Unpublished Irish author longlisted for £30,000 prize for second time

P Kearney Byrne joins Joseph O’Neill, Molly McCloskey, Miranda July, Curtis Sittenfeld and Yiyun Li on Sunday Times EFG Short Story Award longlist

Longlisted: Phil Kearney Byrne and Joseph O’Neill

Longlisted: Phil Kearney Byrne and Joseph O’Neill


An unpublished Irish writer has been longlisted for the second time for the Sunday Times EFG Short Story Award, which at £30,000 for the winner is the world’s richest and most prestigious prize for an English-language single short story.

Phil Kearney Byrne is originally from Dublin but she and her partner now live in Co Leitrim in a straw-bale eco-house on nine acres of land. A psychotherapist as well as a writer, her longlisted story Buck Mad is a frank and powerful account of a gay relationship told in two parts by the protagonists. She has won the Francis MacManus (2012), Bryan MacMahon (2014) and WOW (2016) Awards. In 2013 she was longlisted for the Sunday Times EFG Short Story Award and was a finalist in the 2015 Hamlin Garland Award (Beloit Fiction Journal, USA). Kearney Byrne has an MA in Creative Writing from University College, Dublin and was awarded the John McGahern Award (2016) with a residency at Tyrone Guthrie Centre and an Irish Arts Council Emerging Writer Award (2017) to assist in the completion of a novel begun on the MA.

Kearney Byrne is joined on the longlist by Joseph O’Neill, the New York-based Irish author best known for the novel Netherland, and Irish-American writer Molly McCloskey, as well as such distinguished names as Miranda July and Curtis Sittenfeld and former winners Yiyun Li and Jonathan Tel. Other previous winners include Kevin Barry in 2012 and three Pulitzer prizewinners: Adam Johnson (2014), Junot Diaz (2013) and Anthony Doerr (2011).

O’Neill won the 2009 PEN/Faulkner Prize for Fiction and 2009 Kerry Fiction Award for Netherland, which was longlisted for the man booker Prize. He has a new collection of short stories, Good Trouble, due out in June.

McCloskey was born in Philadelphia and grew up in North Carolina and Oregon.She moved to Ireland in 1989 and spent many years here before returning to Washington DC. Her works include the collections Solomon’s Seal and The Beautiful Changes, a memoir, Circles Around the Sun: In Search of a Lost Brother, and last year’s novel, When Light is Like Water.

Female and American writers are at the core of the 15-strong longlist, which includes ten women, nine American writers and four British authors.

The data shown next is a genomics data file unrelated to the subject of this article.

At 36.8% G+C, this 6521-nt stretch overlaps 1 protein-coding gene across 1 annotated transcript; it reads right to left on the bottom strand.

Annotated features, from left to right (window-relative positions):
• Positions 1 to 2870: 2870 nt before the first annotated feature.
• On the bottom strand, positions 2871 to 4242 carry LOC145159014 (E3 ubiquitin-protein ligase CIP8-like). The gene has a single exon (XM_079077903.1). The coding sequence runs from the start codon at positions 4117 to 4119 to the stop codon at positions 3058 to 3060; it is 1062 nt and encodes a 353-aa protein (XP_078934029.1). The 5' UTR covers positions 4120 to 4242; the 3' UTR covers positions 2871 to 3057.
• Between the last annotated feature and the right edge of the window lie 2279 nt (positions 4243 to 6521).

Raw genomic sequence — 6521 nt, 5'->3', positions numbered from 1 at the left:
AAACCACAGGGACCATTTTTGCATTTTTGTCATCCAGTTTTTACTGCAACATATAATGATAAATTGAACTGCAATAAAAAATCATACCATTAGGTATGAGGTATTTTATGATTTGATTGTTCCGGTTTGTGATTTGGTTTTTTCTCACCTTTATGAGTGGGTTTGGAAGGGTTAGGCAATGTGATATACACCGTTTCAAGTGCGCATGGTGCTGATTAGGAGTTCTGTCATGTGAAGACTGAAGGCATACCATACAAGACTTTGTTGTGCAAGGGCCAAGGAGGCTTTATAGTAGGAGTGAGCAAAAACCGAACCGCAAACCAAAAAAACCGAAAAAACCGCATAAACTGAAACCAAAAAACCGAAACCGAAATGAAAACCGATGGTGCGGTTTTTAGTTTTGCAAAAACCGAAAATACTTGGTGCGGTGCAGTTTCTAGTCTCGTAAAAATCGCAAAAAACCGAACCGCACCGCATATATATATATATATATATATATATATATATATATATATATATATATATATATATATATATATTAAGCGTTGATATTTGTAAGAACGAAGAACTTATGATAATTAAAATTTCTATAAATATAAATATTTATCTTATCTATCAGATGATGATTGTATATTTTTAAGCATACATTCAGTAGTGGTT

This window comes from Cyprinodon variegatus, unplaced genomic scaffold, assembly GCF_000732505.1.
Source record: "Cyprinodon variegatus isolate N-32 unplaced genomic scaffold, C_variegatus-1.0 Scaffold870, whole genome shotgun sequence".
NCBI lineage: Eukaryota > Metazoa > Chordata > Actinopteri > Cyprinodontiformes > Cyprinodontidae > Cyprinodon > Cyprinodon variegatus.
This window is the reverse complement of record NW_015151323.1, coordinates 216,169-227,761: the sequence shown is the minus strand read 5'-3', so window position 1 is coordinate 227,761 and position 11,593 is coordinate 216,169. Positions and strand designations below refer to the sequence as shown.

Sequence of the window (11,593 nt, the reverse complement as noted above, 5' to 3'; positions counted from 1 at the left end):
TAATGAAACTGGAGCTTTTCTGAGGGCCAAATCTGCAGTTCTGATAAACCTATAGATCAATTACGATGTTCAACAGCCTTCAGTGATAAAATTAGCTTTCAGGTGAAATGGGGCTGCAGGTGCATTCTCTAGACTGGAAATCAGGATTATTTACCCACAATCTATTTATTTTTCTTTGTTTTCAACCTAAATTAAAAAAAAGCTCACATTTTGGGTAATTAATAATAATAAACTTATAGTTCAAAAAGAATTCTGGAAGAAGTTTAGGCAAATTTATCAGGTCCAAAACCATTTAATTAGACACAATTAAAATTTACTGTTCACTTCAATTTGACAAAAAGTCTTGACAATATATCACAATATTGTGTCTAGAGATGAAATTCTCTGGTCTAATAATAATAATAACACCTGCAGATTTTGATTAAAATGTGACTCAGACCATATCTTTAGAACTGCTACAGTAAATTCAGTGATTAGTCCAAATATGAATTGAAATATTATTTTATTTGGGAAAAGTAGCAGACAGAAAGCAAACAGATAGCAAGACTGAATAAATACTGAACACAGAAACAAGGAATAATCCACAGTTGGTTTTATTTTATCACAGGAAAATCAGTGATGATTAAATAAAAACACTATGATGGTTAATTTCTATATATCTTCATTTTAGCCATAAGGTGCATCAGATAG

In this, its ninth year, the longlist again reflects its reputation as an award that showcases outstanding new voices as well as more established literary authors; past discoveries have included Sally Rooney, whose debut novel Conversations with Friends was published in 2017 by Faber to immense critical acclaim, and Lisa McInerney, whose first novel The Glorious Heresies won the 2016 Bailey Women’s Prize for Fiction.

New British writers featured are Lisa Blower, Nicolas Burbidge and Naomi Booth, while more established names are represented by American Allegra Goodman, who is the author of five novels and two collections of short stories, US writer and filmmaker July, whose collection of stories, No One Belongs Here More Than You, won the Frank O’Connor International Short Story Award; Sittenfeld, bestselling American author of Sisterland and whose longlisted story is contained in her new collection.

Writerr and broadcaster Mark Lawson, one of the judges, said: “In any literary judging process, it’s intriguing to note the recurrent themes, which tell us what is triggering creativity at a particular political or social moment. The dominant topics in this year’s selection were the Trump presidency, and the rise of artificial intelligence. Another fascination of this prize is that – as the entries are anonymised during the initial judging - some of the stories on these topics could, for all we knew, actually have been written by President Trump or a robot. Except that, in either case, they would not have been as original, witty or as emotionally involving as the long list has turned out to be.”

This year there were a record 810 eligible entries, the highest number yet, perhaps reflecting the surging popularity of the short story form this year; sales were up 40 per cent in 2017.

This year’s other judges are authors Tessa Hadley, Petina Gappah and Sebastian Faulks and Andrew Holgate, literary editor of he Sunday Times, completes the line-up. The shortlist will be announced on Sunday, March 18th, and the winner on April 26th.

The 15 longlisted writers and the titles of their short stories are:

ABDUL - Lisa Blower
BLACK DIAMOND - Judy Chicurel
BUCK MAD - P Kearney Byrne
CLUSTER - Naomi Booth
COOKING A WOLF - Nicolas Burbidge
DO-OVER - Curtis Sittenfeld
F.A.Q.S - Allegra Goodman
LIFE ON EARTH - Molly McCloskey
PEANUTS ARE NUTS - Courtney Zoffness
THE METAL BOWL - Miranda July

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